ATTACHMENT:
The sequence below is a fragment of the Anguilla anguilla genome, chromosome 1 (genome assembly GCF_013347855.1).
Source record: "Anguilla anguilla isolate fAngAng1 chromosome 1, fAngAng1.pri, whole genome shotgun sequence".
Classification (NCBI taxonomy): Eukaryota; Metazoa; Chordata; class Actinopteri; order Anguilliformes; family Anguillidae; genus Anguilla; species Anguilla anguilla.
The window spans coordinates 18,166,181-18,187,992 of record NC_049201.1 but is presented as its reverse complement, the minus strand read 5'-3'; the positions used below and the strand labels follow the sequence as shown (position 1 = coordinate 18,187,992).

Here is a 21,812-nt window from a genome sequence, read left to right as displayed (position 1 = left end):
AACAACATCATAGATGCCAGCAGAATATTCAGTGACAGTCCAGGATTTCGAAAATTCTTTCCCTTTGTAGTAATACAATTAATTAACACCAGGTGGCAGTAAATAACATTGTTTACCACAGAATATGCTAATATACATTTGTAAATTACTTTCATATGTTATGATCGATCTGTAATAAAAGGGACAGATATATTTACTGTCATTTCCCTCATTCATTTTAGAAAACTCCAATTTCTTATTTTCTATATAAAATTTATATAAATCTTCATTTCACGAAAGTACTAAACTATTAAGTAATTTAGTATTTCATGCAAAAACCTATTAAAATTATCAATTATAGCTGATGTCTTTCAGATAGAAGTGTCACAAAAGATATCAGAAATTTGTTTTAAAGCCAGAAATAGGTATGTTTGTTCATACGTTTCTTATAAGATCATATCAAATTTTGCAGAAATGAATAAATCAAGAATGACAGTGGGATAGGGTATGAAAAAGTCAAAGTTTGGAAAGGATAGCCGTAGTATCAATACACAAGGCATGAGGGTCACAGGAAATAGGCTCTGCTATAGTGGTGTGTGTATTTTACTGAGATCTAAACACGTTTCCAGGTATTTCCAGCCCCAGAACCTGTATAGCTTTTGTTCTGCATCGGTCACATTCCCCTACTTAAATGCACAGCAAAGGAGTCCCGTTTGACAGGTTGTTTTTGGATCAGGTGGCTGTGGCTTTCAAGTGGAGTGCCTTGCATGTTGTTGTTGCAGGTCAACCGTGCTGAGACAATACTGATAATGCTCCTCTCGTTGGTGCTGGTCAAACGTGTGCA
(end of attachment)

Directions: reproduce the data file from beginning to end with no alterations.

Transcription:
The sequence below is a fragment of the Anguilla anguilla genome, chromosome 1 (genome assembly GCF_013347855.1).
Source record: "Anguilla anguilla isolate fAngAng1 chromosome 1, fAngAng1.pri, whole genome shotgun sequence".
Classification (NCBI taxonomy): Eukaryota; Metazoa; Chordata; class Actinopteri; order Anguilliformes; family Anguillidae; genus Anguilla; species Anguilla anguilla.
The window spans coordinates 18,166,181-18,187,992 of record NC_049201.1 but is presented as its reverse complement, the minus strand read 5'-3'; the positions used below and the strand labels follow the sequence as shown (position 1 = coordinate 18,187,992).

Here is a 21,812-nt window from a genome sequence, read left to right as displayed (position 1 = left end):
AACAACATCATAGATGCCAGCAGAATATTCAGTGACAGTCCAGGATTTCGAAAATTCTTTCCCTTTGTAGTAATACAATTAATTAACACCAGGTGGCAGTAAATAACATTGTTTACCACAGAATATGCTAATATACATTTGTAAATTACTTTCATATGTTATGATCGATCTGTAATAAAAGGGACAGATATATTTACTGTCATTTCCCTCATTCATTTTAGAAAACTCCAATTTCTTATTTTCTATATAAAATTTATATAAATCTTCATTTCACGAAAGTACTAAACTATTAAGTAATTTAGTATTTCATGCAAAAACCTATTAAAATTATCAATTATAGCTGATGTCTTTCAGATAGAAGTGTCACAAAAGATATCAGAAATTTGTTTTAAAGCCAGAAATAGGTATGTTTGTTCATACGTTTCTTATAAGATCATATCAAATTTTGCAGAAATGAATAAATCAAGAATGACAGTGGGATAGGGTATGAAAAAGTCAAAGTTTGGAAAGGATAGCCGTAGTATCAATACACAAGGCATGAGGGTCACAGGAAATAGGCTCTGCTATAGTGGTGTGTGTATTTTACTGAGATCTAAACACGTTTCCAGGTATTTCCAGCCCCAGAACCTGTATAGCTTTTGTTCTGCATCGGTCACATTCCCCTACTTAAATGCACAGCAAAGGAGTCCCGTTTGACAGGTTGTTTTTGGATCAGGTGGCTGTGGCTTTCAAGTGGAGTGCCTTGCATGTTGTTGTTGCAGGTCAACCGTGCTGAGACAATACTGATAATGCTCCTCTCGTTGGTGCTGGTCAAACGTGTGCA